Cole Sandau’s used to run an interesting blog about thought leadership. Reading it started me thinking about why it is so hard to get companies engaged with the idea of thought leadership. I suspect that the issue relates very closely to other issues I am personally interested in, such as maturity management.
Here is the comment I added to Cole’s latest post:
I have often thought about – and despaired over – how so many companies are content to just go along with short-term actions. But if they are going to achieve a genuinely strategic approach then they absolutely need thought leadership, even if they have to buy the damn stuff from people like you ad me. Because without a clearly and explicitly articulated conception of past, present and future, all linked together by clear analytics and an implementable proposition at every level, they literally don’t know what they are doing.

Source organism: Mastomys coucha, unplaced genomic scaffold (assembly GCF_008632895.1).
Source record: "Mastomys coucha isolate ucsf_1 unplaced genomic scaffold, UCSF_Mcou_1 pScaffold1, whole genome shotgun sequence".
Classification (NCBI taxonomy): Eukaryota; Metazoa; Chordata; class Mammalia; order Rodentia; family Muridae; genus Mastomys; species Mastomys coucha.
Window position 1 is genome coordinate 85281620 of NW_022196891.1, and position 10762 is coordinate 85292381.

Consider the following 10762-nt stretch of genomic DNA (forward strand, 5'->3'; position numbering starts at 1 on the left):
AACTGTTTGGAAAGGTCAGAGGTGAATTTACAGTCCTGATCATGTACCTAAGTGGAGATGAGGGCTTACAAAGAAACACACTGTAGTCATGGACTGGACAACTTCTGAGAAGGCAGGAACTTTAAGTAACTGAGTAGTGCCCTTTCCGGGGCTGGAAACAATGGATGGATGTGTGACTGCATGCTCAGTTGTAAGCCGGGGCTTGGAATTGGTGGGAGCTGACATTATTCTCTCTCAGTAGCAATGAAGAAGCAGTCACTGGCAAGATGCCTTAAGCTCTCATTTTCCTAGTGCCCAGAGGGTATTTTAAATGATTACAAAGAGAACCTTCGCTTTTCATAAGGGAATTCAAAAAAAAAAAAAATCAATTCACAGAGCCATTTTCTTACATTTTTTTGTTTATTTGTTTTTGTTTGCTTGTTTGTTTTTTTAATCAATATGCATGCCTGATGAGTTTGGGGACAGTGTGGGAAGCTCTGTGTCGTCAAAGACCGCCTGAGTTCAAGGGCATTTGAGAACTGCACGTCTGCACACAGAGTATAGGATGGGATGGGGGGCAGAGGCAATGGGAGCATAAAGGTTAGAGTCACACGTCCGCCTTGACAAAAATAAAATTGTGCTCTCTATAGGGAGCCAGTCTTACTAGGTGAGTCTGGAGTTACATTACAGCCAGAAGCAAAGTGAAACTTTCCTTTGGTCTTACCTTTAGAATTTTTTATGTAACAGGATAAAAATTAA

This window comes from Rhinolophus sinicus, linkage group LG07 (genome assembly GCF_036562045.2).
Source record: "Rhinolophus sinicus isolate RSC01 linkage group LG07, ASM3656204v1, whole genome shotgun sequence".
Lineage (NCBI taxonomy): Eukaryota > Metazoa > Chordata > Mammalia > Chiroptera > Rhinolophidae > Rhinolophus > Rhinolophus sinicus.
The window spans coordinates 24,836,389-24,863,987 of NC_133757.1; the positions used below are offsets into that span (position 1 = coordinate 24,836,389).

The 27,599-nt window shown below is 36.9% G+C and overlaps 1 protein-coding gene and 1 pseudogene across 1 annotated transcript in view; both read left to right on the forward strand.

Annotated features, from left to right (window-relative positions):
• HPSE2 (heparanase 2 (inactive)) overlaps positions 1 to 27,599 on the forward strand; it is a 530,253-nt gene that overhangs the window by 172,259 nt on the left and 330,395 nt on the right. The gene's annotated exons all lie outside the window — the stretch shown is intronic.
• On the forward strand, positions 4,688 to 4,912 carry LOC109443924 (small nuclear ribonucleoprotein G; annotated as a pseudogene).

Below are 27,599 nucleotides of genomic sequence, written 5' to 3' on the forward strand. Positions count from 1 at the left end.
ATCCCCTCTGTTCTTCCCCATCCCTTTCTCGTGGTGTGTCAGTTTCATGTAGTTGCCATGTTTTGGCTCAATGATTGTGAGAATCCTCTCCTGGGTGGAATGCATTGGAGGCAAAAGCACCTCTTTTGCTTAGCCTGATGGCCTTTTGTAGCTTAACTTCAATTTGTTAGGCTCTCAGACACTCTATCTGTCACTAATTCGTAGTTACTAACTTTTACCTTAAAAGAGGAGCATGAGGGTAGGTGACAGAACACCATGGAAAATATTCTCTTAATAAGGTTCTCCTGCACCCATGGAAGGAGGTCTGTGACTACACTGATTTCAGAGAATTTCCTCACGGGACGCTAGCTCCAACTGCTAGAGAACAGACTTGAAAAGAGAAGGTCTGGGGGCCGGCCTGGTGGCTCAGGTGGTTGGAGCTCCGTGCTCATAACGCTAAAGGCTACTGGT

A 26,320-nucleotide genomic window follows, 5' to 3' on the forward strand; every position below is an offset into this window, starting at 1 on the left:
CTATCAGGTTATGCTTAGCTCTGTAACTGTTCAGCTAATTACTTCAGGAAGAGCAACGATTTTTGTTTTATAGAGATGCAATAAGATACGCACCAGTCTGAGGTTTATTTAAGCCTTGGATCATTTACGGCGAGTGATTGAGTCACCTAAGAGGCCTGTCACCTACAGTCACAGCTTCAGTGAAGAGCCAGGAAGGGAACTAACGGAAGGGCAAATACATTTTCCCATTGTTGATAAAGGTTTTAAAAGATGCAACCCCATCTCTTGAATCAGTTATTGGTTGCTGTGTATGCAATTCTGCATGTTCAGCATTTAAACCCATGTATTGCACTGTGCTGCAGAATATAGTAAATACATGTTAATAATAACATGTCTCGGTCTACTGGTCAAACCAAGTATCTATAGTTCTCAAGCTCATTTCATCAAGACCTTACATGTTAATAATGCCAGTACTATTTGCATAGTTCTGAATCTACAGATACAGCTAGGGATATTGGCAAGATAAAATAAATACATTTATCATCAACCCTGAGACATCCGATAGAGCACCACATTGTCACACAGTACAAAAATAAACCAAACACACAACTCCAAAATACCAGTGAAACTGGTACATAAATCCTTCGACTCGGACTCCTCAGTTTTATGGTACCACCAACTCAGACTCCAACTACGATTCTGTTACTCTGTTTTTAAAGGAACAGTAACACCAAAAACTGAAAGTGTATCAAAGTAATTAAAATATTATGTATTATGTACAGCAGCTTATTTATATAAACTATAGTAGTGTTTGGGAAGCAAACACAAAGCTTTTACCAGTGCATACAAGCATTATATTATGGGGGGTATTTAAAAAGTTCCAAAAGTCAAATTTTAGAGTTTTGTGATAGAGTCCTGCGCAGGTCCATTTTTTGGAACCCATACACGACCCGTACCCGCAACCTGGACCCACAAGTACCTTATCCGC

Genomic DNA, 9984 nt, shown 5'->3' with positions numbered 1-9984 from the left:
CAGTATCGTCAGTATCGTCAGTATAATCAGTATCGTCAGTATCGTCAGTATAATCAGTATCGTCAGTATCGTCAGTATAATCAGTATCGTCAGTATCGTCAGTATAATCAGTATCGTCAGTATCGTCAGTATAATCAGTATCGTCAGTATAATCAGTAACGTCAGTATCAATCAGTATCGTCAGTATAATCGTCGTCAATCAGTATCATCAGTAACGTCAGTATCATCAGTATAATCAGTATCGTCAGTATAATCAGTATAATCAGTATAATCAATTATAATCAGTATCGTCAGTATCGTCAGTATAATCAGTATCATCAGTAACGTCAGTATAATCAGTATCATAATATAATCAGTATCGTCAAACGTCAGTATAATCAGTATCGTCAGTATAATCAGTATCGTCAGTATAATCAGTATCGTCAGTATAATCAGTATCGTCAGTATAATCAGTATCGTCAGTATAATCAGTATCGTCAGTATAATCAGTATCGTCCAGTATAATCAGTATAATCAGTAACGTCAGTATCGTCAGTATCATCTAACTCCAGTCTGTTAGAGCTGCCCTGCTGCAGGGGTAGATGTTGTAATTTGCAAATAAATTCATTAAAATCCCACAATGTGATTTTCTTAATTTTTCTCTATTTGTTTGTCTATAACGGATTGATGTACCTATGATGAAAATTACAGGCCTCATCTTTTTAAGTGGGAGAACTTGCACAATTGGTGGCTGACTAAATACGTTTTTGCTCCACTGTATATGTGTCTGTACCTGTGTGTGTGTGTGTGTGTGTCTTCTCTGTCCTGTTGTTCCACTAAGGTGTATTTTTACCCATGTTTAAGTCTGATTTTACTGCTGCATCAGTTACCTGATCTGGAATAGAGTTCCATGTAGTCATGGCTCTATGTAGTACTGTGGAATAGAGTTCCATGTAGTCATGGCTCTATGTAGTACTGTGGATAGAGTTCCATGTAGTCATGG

Which is, I think, more than a little mysterious – who would even go on holiday or down to the shops without knowing exactly what they were about? Perhaps the routines (and sheer inertia) of business makes it a little too easy to just get on with stuff. Which suggests a strategy – to put managers and execs into a situation that radically disrupts their myopic situation and forces them into innovation.
Don’t know how that can be done realistically, short of threatening to fire them all is they don’t come up with the goods! But my experience certainly suggests that even C-level management is neither equipped nor inclined to think at all deeply about their situation.
The reason for this is I think a little too close to home for most organisations to accept. According to some research I read a while back, the managers who are most likely to be promoted are not the one who are best at getting their job done. In fact there is almost no correlation between execution and promotion.
So of course, the higher many successful managers rise, the less they are relying on substantive knowledge and the more they rely on networking ,salesmanship and so on.
Doesn’t bode well for people who care about thought leadership.